• In 1999, scientists at Dome C drilled to a depth of 3,190 meters and recovered a core that extends 740,000 years back in time. That record of CO2 levels and temperature, called the European Project for Ice Coring in Antarctica (EPICA) core, was published in Nature in 2004. That core is now the gold standard for CO2 measurements. Eight glacial cycles from an Antarctic ice core
  • Rapid decline of coal use leads to drop in UK emissions: Figures show a 4% reduction in the national annual emissions of carbon dioxide, with coal now burning at its lowest level in at least 150 years
  • Climate Model Predicts West Antarctic Ice Sheet Could Melt Rapidly: [the West Antarctic ice sheet], larger than Mexico, is thought to be potentially vulnerable to disintegration from a relatively small amount of global warming, and capable of raising the sea level by 12 feet or more should it break up. But researchers long assumed the worst effects would take hundreds — if not thousands — of years to occur. Now, new research suggests the disaster scenario could play out much sooner.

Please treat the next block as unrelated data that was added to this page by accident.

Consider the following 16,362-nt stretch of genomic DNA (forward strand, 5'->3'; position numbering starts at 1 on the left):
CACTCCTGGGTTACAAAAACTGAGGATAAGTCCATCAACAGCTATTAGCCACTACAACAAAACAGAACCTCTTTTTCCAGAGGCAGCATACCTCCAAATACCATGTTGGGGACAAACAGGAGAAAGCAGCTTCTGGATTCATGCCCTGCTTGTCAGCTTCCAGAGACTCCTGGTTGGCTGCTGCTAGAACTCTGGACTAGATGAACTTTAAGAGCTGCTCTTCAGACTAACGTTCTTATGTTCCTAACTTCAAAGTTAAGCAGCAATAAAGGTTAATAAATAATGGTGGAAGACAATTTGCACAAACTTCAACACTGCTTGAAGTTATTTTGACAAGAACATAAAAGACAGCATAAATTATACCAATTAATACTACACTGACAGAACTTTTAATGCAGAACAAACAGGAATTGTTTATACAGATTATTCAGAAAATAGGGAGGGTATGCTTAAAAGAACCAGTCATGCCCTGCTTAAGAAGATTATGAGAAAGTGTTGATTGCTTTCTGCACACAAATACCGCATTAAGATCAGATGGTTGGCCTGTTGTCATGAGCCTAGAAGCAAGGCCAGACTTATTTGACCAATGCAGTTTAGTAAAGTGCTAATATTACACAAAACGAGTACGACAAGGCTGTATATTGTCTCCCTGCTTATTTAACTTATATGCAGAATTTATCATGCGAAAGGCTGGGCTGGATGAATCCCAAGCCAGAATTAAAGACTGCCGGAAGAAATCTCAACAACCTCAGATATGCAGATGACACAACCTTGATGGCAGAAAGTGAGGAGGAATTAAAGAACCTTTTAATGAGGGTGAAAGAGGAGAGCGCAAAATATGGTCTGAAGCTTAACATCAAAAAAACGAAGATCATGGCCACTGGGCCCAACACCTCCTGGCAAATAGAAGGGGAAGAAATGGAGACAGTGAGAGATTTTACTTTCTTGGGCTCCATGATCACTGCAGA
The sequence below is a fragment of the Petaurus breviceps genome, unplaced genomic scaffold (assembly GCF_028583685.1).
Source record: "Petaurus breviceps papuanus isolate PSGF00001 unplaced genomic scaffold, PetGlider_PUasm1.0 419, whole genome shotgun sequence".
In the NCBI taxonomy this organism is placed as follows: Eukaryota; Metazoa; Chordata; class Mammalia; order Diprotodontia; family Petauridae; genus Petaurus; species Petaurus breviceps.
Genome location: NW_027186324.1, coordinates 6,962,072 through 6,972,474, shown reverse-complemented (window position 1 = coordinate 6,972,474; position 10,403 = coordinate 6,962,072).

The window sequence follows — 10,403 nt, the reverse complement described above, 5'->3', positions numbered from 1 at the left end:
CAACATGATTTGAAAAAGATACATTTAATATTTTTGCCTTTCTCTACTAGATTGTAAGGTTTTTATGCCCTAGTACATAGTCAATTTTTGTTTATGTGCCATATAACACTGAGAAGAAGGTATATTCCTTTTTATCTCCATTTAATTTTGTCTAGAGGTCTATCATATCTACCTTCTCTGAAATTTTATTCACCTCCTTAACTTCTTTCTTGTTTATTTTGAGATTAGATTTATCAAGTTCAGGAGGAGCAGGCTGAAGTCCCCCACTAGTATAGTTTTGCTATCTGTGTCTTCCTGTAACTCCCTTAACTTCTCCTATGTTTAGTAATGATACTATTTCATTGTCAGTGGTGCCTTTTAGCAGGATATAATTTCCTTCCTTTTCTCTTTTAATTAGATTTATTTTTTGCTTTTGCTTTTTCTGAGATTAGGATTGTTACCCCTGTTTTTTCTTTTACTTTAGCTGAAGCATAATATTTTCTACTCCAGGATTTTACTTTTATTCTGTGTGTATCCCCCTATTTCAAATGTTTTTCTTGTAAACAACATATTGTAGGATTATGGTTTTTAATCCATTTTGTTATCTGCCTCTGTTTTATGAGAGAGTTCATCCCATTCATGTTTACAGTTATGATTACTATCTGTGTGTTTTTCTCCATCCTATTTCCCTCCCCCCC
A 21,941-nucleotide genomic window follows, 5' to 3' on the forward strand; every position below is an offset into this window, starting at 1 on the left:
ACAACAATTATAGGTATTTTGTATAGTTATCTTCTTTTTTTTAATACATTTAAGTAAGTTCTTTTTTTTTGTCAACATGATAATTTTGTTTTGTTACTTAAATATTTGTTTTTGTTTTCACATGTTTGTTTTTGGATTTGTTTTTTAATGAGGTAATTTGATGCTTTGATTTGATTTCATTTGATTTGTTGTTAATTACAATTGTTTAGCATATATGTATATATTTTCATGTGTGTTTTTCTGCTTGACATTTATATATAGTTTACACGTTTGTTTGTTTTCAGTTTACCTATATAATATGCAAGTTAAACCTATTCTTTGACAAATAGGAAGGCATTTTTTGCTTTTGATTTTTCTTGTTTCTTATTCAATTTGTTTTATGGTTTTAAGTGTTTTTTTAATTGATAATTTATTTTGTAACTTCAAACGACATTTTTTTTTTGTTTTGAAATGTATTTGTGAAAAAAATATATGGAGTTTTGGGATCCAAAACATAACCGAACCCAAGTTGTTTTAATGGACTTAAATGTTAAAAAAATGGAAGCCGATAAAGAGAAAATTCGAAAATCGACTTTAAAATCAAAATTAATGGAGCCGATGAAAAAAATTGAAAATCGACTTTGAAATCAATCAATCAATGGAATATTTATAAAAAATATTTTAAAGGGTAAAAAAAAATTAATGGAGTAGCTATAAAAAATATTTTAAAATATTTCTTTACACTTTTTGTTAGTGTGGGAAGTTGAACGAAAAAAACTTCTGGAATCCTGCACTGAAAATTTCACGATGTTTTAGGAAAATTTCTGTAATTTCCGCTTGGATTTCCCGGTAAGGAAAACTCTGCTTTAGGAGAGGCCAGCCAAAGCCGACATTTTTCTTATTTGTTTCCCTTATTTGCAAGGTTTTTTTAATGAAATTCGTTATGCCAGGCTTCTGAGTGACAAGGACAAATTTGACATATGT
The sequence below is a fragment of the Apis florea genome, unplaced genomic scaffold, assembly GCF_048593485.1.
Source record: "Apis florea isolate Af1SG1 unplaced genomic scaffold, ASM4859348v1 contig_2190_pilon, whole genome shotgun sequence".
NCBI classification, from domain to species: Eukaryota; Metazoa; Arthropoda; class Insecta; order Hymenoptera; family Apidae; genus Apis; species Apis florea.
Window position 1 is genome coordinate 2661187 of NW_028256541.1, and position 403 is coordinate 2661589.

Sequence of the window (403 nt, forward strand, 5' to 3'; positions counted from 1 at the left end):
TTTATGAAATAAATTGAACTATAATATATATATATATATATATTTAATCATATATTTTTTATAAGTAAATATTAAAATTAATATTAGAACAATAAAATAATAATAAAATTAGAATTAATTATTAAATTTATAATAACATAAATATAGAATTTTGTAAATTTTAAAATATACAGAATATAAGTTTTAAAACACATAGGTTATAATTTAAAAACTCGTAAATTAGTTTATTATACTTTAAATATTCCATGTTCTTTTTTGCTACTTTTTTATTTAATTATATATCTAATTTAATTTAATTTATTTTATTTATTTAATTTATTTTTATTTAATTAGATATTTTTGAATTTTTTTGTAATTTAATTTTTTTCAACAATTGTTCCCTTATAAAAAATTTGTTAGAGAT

• With ice melting in other regions, too, the total rise of the sea could reach five or six feet by 2100, the researchers found. That is roughly twice the increase reported as a plausible worst-case scenario by a United Nations panel just three years ago, and so high it would likely provoke a profound crisis within the lifetimes of children being born today.
    • The answer the scientists got is described in their paper in the dry language of science, but it could easily serve as the plot device of a Hollywood disaster movie. They found that West Antarctica, which is already showing disturbing signs of instability, would start to break apart by the 2050s.


  • How to Talk Global Warming in Plain English: Scientists struggle to convey the risks of climate change simply
    • It’s time, many of its past authors say, to consider shifting the assessment away from being a document that tells people what scientists do and do not know about climate change and its risks, and toward something more interactive. Something, many scientists said last week, that explicitly lays out how much time people have to plan, prepare and even pay for the inevitable adaptation.